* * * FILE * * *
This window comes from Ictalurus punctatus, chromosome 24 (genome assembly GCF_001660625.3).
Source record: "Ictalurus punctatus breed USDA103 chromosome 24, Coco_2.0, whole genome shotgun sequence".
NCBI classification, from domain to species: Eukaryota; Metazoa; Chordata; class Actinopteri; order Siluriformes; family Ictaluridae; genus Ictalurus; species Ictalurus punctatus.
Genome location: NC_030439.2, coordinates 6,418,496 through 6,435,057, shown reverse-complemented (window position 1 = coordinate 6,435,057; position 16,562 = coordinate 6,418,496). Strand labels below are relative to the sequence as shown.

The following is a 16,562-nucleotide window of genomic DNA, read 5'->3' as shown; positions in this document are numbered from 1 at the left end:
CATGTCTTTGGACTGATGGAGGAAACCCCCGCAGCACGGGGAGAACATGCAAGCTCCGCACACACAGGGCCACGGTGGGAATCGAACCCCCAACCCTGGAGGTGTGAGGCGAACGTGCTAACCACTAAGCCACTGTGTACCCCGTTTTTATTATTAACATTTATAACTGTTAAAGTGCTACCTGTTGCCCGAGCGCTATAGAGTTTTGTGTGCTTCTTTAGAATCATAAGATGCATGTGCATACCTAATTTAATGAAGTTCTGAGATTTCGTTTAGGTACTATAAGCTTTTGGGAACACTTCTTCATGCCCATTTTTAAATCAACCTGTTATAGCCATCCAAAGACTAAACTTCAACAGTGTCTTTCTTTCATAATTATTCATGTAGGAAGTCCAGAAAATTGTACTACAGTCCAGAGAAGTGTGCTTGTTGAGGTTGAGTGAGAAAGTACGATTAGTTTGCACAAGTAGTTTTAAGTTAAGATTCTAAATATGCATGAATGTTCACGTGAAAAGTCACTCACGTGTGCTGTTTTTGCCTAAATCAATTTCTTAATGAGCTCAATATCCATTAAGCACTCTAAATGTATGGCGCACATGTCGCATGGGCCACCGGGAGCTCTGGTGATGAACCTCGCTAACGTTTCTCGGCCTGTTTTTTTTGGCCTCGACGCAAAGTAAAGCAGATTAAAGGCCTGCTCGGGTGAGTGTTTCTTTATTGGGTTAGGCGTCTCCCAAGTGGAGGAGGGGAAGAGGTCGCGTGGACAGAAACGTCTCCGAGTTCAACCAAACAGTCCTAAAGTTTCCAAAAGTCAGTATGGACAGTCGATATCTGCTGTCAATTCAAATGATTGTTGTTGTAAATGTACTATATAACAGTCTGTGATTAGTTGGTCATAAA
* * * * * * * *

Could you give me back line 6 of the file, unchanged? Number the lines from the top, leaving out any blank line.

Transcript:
CATGTCTTTGGACTGATGGAGGAAACCCCCGCAGCACGGGGAGAACATGCAAGCTCCGCACACACAGGGCCACGGTGGGAATCGAACCCCCAACCCTGGAGGTGTGAGGCGAACGTGCTAACCACTAAGCCACTGTGTACCCCGTTTTTATTATTAACATTTATAACTGTTAAAGTGCTACCTGTTGCCCGAGCGCTATAGAGTTTTGTGTGCTTCTTTAGAATCATAAGATGCATGTGCATACCTAATTTAATGAAGTTCTGAGATTTCGTTTAGGTACTATAAGCTTTTGGGAACACTTCTTCATGCCCATTTTTAAATCAACCTGTTATAGCCATCCAAAGACTAAACTTCAACAGTGTCTTTCTTTCATAATTATTCATGTAGGAAGTCCAGAAAATTGTACTACAGTCCAGAGAAGTGTGCTTGTTGAGGTTGAGTGAGAAAGTACGATTAGTTTGCACAAGTAGTTTTAAGTTAAGATTCTAAATATGCATGAATGTTCACGTGAAAAGTCACTCACGTGTGCTGTTTTTGCCTAAATCAATTTCTTAATGAGCTCAATATCCATTAAGCACTCTAAATGTATGGCGCACATGTCGCATGGGCCACCGGGAGCTCTGGTGATGAACCTCGCTAACGTTTCTCGGCCTGTTTTTTTTGGCCTCGACGCAAAGTAAAGCAGATTAAAGGCCTGCTCGGGTGAGTGTTTCTTTATTGGGTTAGGCGTCTCCCAAGTGGAGGAGGGGAAGAGGTCGCGTGGACAGAAACGTCTCCGAGTTCAACCAAACAGTCCTAAAGTTTCCAAAAGTCAGTATGGACAGTCGATATCTGCTGTCAATTCAAATGATTGTTGTTGTAAATGTACTATATAACAGTCTGTGATTAGTTGGTCATAAA